Chip Taylor & Carrie Rodriguez
Live from the Ruhr Triennale: October 2005
First Appeared in The Music Box, November 2007, Volume 14, #11
Written by John Metzger
Wed November 28, 2007, 06:45 AM CST
In just a few short years, the partnership of Chip Taylor and Carrie Rodriguez has been remarkably fruitful. Not only did it reestablish Taylor’s faded star, but it also launched Rodriguez’s career. The duo’s connection was immediate, and over the course three albums — Let’s Leave This Town, The Trouble with Humans, and Red Dog Tracks — it grew stronger. They learned to anticipate and react instantaneously to one another, while Taylor’s lyrics and melodies became sharper and more naturally suited to their style. The musical rapport that they developed was simply sublime.
Recently, however, Taylor and Rodriguez have put a little distance between themselves. Although she contributed to his double-disc set Unglorious Hallelujah, her name was left off the marquee. At the same time, she stepped out on her own by issuing Seven Angels on a Bicycle and mounting a solo tour. While she received some assistance from Taylor — he produced the album and wrote most of its songs — these moves do raise at least some uncertainty about their future together, especially since he also has begun working with Kendel Carson, another young, female fiddler.
There’s no doubt, then, that Live from the Ruhr Triennale: October 2005 is a stopgap measure. Regardless, it serves as a terrific introduction to and a wonderful overview of Taylor and Rodriguez’s collaborative efforts, one that also provides plenty of twists and turns for the duo’s longtime fans to enjoy. There’s a natural, almost conversational manner to the way in which Taylor and Rodriguez toss lyrics back and forth, and her sassy twang matches perfectly to his understated and relaxed delivery. There were moments during the pair of concerts that were compiled for Live from the Ruhr Triennale: October 2005 when the duo kicked up some dust — particularly during Laredo and The Real Thing as well as on a cover of Johnny Cash’s Big River — but it was during the quietly intimate songs where their connection truly sprang to life.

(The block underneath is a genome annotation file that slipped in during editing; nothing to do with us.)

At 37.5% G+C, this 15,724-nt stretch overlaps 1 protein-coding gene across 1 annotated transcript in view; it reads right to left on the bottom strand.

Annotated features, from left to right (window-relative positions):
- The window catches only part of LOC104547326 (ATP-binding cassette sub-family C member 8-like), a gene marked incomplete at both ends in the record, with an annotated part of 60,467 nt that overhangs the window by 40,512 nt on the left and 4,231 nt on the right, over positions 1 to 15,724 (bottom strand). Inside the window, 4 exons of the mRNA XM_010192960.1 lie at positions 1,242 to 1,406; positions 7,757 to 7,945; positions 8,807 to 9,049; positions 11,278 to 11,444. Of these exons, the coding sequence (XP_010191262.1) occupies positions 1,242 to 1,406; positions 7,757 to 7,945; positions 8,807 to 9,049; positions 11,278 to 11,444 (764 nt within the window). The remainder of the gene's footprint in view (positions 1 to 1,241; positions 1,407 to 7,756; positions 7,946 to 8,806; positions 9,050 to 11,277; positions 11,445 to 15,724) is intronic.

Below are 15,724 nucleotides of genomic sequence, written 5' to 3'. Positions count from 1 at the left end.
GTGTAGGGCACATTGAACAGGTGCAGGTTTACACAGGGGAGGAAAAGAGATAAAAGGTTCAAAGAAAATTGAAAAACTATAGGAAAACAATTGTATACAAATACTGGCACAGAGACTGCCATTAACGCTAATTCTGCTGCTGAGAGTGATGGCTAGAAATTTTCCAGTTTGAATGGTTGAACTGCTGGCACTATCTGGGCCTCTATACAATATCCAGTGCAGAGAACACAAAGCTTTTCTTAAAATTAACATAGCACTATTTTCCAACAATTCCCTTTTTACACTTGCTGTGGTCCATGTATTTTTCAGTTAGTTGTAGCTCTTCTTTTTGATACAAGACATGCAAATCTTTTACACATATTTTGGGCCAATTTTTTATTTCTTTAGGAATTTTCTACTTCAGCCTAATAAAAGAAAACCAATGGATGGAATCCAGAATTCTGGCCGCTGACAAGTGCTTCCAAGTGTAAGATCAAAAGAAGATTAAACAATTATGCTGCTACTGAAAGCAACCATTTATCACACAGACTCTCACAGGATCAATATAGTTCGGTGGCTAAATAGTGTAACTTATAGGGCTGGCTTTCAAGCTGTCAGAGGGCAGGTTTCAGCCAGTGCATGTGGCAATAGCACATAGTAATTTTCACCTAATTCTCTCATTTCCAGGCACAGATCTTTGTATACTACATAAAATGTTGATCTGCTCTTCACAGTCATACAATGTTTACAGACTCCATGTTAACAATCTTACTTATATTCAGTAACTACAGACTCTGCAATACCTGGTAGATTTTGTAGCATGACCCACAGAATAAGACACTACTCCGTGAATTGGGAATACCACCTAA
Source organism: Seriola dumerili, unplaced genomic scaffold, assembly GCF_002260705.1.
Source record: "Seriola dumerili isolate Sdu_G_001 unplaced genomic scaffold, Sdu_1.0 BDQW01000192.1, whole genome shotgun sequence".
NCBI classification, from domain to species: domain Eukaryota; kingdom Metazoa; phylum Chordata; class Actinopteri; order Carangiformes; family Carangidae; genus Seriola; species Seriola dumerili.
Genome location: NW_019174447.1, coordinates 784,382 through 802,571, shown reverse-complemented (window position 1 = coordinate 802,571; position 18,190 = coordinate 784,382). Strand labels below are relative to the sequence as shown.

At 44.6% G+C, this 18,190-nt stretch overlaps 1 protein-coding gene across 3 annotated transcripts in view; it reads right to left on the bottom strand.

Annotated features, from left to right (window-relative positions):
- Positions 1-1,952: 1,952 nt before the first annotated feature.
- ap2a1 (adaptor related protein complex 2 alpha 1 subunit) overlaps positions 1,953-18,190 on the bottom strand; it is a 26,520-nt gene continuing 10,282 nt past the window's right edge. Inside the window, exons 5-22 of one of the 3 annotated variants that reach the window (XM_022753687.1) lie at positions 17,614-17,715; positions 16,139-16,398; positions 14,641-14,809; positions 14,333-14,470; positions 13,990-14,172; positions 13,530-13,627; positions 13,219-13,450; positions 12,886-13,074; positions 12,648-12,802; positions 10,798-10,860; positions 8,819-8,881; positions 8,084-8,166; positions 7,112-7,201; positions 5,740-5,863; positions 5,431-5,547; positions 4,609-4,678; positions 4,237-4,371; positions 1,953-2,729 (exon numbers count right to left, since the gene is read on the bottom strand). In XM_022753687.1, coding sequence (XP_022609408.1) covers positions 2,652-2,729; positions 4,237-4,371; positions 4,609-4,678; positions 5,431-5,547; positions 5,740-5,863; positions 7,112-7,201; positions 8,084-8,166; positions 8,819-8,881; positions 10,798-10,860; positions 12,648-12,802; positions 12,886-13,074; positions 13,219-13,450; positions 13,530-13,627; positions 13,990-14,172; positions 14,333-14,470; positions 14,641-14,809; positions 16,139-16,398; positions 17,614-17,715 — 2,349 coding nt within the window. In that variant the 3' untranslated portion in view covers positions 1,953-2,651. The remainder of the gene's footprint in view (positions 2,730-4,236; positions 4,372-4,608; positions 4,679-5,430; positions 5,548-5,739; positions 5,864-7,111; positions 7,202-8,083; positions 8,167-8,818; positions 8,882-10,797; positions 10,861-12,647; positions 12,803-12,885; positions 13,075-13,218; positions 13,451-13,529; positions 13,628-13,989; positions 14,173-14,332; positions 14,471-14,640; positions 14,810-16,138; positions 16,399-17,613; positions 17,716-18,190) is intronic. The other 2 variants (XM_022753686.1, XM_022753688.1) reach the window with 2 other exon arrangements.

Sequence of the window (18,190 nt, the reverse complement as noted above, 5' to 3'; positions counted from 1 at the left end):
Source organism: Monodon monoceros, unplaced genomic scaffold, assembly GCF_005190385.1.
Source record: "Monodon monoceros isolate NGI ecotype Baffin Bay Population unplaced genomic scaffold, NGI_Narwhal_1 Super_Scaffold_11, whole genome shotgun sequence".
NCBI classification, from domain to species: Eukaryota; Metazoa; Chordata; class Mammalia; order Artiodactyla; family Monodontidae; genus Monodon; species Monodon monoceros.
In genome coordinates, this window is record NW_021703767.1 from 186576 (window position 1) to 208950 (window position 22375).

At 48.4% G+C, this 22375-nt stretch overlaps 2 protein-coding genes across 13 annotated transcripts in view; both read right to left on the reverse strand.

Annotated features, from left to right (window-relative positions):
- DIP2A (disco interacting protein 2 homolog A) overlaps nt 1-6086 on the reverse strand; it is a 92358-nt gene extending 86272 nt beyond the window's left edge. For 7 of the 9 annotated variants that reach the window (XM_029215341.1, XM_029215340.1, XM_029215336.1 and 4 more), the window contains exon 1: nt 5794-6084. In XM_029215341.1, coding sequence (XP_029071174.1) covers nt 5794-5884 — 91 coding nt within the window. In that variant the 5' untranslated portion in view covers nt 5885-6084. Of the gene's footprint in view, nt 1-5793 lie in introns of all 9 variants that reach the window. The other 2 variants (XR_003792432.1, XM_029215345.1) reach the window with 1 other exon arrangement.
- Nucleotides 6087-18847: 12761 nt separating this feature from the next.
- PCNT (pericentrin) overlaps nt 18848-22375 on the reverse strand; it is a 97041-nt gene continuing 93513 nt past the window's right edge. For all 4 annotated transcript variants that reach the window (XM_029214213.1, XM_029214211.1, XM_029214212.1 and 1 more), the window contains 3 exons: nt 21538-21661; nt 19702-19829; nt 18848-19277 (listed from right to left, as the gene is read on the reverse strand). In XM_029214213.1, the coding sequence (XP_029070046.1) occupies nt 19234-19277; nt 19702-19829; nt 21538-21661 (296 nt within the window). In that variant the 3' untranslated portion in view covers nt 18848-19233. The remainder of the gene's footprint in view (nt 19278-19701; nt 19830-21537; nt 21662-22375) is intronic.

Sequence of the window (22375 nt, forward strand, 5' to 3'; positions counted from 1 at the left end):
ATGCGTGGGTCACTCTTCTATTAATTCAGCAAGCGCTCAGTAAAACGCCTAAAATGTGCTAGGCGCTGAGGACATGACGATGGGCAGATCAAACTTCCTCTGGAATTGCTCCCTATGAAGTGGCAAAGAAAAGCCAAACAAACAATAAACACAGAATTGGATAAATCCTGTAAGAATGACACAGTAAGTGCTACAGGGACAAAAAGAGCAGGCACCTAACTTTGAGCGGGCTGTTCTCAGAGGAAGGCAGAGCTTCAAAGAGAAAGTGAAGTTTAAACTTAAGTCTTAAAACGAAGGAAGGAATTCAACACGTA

Backed by a stellar cast of supporting musicians, including guitarist Bill Frisell and multi-instrumentalist Greg Leisz, Taylor and Rodriguez wrenched torrents of emotion from their material. Let’s Leave This Town reeked of desperation, while Angel of the Morning was sad but seductive. On Must Be the Whiskey, the sounds that emanated from Frisell’s guitar and Leisz’s pedal steel wafted like tumbleweeds alongside the lightly chugging rhythm. Elsewhere, Merle Haggard’s Today I Started Loving You Again was delivered with a perfect mixture of anguish and longing, while the country classic Long Black Veil felt as haunting and mournful as it ever has.
By the time that Taylor and Rodriguez wound their way through the twisting corridors of the instrumental Elzick’s Farewell — which boasted some exquisite interplay between Rodriguez on fiddle and Leisz on mandolin — and landed squarely within a reworked rendition of Wild Thing — with guest Buddy Miller joining the fray — any doubts that remained about the sublimity of their union certainly were erased. As Live from the Ruhr Triennale: October 2005 attests, theirs is the sort of special relationship that is all too rare, and one can only hope that the album’s existence isn’t a sign that its end is near. ½
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1 Star: Pitiful
2 Stars: Listenable
3 Stars: Respectable
4 Stars: Excellent
5 Stars: Can't Live Without It!!
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